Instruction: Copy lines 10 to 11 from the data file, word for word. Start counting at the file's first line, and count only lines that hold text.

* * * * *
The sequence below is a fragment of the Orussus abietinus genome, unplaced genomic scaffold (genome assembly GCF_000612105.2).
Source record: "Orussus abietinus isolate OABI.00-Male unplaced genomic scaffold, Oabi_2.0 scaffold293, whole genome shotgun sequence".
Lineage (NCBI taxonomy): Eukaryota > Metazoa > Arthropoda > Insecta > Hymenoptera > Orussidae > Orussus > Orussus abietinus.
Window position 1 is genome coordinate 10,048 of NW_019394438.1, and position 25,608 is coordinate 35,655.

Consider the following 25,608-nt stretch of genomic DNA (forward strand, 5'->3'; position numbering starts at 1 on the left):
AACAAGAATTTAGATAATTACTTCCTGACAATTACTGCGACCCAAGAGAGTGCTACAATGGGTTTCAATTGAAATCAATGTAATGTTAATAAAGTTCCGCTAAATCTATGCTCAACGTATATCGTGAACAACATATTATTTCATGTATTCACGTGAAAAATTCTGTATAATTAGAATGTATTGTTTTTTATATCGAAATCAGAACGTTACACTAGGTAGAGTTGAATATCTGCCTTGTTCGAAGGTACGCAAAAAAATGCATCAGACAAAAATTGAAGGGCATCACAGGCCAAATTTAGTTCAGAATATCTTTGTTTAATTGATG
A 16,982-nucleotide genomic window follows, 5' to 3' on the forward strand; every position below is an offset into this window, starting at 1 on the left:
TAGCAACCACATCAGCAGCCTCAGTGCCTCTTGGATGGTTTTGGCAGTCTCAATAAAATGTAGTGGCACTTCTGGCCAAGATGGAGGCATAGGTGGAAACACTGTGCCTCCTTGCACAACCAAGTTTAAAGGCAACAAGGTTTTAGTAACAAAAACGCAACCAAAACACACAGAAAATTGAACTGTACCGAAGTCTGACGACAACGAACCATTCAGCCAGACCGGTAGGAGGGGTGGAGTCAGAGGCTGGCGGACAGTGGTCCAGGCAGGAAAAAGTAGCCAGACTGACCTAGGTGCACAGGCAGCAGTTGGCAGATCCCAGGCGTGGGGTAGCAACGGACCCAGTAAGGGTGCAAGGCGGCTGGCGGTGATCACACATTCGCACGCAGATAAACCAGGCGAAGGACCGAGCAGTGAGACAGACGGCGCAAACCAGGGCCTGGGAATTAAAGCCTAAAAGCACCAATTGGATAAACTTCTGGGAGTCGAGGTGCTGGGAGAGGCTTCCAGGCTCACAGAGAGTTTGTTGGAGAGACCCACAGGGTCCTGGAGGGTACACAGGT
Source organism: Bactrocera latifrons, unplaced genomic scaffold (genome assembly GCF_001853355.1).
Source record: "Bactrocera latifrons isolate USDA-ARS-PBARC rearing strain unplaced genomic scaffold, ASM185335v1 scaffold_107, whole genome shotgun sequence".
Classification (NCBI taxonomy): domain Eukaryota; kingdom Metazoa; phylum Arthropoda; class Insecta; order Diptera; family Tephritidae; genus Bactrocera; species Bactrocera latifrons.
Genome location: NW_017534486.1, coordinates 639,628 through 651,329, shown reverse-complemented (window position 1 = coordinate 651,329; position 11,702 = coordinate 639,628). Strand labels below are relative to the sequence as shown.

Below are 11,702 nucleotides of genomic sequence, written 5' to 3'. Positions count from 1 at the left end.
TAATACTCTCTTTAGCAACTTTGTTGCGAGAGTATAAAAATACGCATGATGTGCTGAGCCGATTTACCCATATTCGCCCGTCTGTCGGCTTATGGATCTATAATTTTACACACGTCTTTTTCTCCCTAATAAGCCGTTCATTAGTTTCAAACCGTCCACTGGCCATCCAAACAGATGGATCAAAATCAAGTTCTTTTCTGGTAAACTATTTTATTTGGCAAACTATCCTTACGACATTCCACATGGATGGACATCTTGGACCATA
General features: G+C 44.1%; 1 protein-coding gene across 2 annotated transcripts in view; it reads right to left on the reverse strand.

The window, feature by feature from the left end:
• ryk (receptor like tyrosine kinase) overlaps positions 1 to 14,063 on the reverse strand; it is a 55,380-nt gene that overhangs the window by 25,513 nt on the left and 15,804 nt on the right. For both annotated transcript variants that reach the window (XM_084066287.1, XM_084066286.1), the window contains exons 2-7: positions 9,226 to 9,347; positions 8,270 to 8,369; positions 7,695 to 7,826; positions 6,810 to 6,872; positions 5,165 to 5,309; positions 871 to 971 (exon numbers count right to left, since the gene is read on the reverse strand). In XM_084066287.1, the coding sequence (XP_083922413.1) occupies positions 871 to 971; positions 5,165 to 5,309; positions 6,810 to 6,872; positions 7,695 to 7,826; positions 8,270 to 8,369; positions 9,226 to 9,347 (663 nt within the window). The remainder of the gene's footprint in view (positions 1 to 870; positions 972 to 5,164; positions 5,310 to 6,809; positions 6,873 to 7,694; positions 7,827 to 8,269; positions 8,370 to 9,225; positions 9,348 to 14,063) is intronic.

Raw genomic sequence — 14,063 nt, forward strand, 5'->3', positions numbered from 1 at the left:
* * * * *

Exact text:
Source record: "Bactrocera latifrons isolate USDA-ARS-PBARC rearing strain unplaced genomic scaffold, ASM185335v1 scaffold_107, whole genome shotgun sequence".
Classification (NCBI taxonomy): domain Eukaryota; kingdom Metazoa; phylum Arthropoda; class Insecta; order Diptera; family Tephritidae; genus Bactrocera; species Bactrocera latifrons.